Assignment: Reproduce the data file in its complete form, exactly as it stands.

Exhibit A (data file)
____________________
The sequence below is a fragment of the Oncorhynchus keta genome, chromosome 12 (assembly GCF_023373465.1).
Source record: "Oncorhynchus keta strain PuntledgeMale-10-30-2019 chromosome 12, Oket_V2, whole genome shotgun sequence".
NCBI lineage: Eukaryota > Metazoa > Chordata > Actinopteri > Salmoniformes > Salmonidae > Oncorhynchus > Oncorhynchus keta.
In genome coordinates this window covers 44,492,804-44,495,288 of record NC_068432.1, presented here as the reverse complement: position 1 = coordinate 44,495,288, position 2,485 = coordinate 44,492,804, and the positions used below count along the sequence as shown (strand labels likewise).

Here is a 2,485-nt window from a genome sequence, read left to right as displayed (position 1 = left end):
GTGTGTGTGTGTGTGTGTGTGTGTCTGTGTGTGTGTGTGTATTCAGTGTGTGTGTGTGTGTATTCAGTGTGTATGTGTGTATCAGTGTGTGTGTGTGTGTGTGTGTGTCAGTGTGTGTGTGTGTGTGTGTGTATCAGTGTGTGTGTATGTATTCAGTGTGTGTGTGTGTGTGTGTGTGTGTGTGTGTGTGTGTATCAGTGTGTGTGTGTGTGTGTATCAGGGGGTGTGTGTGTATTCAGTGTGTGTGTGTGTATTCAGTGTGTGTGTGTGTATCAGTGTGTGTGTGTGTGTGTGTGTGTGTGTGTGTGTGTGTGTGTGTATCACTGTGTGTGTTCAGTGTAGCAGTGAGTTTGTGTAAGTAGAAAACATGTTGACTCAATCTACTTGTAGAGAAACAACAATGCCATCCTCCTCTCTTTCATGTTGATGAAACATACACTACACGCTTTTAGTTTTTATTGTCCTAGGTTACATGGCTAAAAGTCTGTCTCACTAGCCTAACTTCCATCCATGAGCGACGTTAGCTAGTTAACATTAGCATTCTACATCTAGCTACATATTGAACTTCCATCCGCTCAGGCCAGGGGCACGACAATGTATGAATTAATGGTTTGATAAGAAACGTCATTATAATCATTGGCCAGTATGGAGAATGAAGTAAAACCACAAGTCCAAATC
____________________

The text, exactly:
The sequence below is a fragment of the Oncorhynchus keta genome, chromosome 12 (assembly GCF_023373465.1).
Source record: "Oncorhynchus keta strain PuntledgeMale-10-30-2019 chromosome 12, Oket_V2, whole genome shotgun sequence".
NCBI lineage: Eukaryota > Metazoa > Chordata > Actinopteri > Salmoniformes > Salmonidae > Oncorhynchus > Oncorhynchus keta.
In genome coordinates this window covers 44,492,804-44,495,288 of record NC_068432.1, presented here as the reverse complement: position 1 = coordinate 44,495,288, position 2,485 = coordinate 44,492,804, and the positions used below count along the sequence as shown (strand labels likewise).

Here is a 2,485-nt window from a genome sequence, read left to right as displayed (position 1 = left end):
GTGTGTGTGTGTGTGTGTGTGTGTCTGTGTGTGTGTGTGTATTCAGTGTGTGTGTGTGTGTATTCAGTGTGTATGTGTGTATCAGTGTGTGTGTGTGTGTGTGTGTGTCAGTGTGTGTGTGTGTGTGTGTGTATCAGTGTGTGTGTATGTATTCAGTGTGTGTGTGTGTGTGTGTGTGTGTGTGTGTGTGTGTATCAGTGTGTGTGTGTGTGTGTATCAGGGGGTGTGTGTGTATTCAGTGTGTGTGTGTGTATTCAGTGTGTGTGTGTGTATCAGTGTGTGTGTGTGTGTGTGTGTGTGTGTGTGTGTGTGTGTGTGTATCACTGTGTGTGTTCAGTGTAGCAGTGAGTTTGTGTAAGTAGAAAACATGTTGACTCAATCTACTTGTAGAGAAACAACAATGCCATCCTCCTCTCTTTCATGTTGATGAAACATACACTACACGCTTTTAGTTTTTATTGTCCTAGGTTACATGGCTAAAAGTCTGTCTCACTAGCCTAACTTCCATCCATGAGCGACGTTAGCTAGTTAACATTAGCATTCTACATCTAGCTACATATTGAACTTCCATCCGCTCAGGCCAGGGGCACGACAATGTATGAATTAATGGTTTGATAAGAAACGTCATTATAATCATTGGCCAGTATGGAGAATGAAGTAAAACCACAAGTCCAAATC